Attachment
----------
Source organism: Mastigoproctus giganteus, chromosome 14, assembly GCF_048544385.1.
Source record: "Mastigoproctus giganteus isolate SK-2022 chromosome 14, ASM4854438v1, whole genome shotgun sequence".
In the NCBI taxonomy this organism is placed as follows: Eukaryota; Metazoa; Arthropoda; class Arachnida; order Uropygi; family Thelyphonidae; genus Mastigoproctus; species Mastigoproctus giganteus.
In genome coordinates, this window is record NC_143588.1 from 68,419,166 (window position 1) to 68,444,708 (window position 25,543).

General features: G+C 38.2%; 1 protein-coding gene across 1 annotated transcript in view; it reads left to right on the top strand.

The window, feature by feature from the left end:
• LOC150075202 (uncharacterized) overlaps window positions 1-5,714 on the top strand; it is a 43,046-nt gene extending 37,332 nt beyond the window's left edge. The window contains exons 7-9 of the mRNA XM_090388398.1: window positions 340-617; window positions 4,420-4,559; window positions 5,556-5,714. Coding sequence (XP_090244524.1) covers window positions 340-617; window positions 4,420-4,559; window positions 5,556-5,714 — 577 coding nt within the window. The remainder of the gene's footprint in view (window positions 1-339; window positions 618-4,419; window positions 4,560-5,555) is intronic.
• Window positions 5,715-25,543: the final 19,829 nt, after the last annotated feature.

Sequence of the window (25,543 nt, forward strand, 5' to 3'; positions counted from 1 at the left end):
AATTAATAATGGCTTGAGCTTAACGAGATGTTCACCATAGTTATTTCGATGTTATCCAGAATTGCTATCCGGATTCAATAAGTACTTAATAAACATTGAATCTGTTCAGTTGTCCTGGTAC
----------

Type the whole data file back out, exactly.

Source organism: Mastigoproctus giganteus, chromosome 14, assembly GCF_048544385.1.
Source record: "Mastigoproctus giganteus isolate SK-2022 chromosome 14, ASM4854438v1, whole genome shotgun sequence".
In the NCBI taxonomy this organism is placed as follows: Eukaryota; Metazoa; Arthropoda; class Arachnida; order Uropygi; family Thelyphonidae; genus Mastigoproctus; species Mastigoproctus giganteus.
In genome coordinates, this window is record NC_143588.1 from 68,419,166 (window position 1) to 68,444,708 (window position 25,543).

General features: G+C 38.2%; 1 protein-coding gene across 1 annotated transcript in view; it reads left to right on the top strand.

The window, feature by feature from the left end:
• LOC150075202 (uncharacterized) overlaps window positions 1-5,714 on the top strand; it is a 43,046-nt gene extending 37,332 nt beyond the window's left edge. The window contains exons 7-9 of the mRNA XM_090388398.1: window positions 340-617; window positions 4,420-4,559; window positions 5,556-5,714. Coding sequence (XP_090244524.1) covers window positions 340-617; window positions 4,420-4,559; window positions 5,556-5,714 — 577 coding nt within the window. The remainder of the gene's footprint in view (window positions 1-339; window positions 618-4,419; window positions 4,560-5,555) is intronic.
• Window positions 5,715-25,543: the final 19,829 nt, after the last annotated feature.

Sequence of the window (25,543 nt, forward strand, 5' to 3'; positions counted from 1 at the left end):
AATTAATAATGGCTTGAGCTTAACGAGATGTTCACCATAGTTATTTCGATGTTATCCAGAATTGCTATCCGGATTCAATAAGTACTTAATAAACATTGAATCTGTTCAGTTGTCCTGGTAC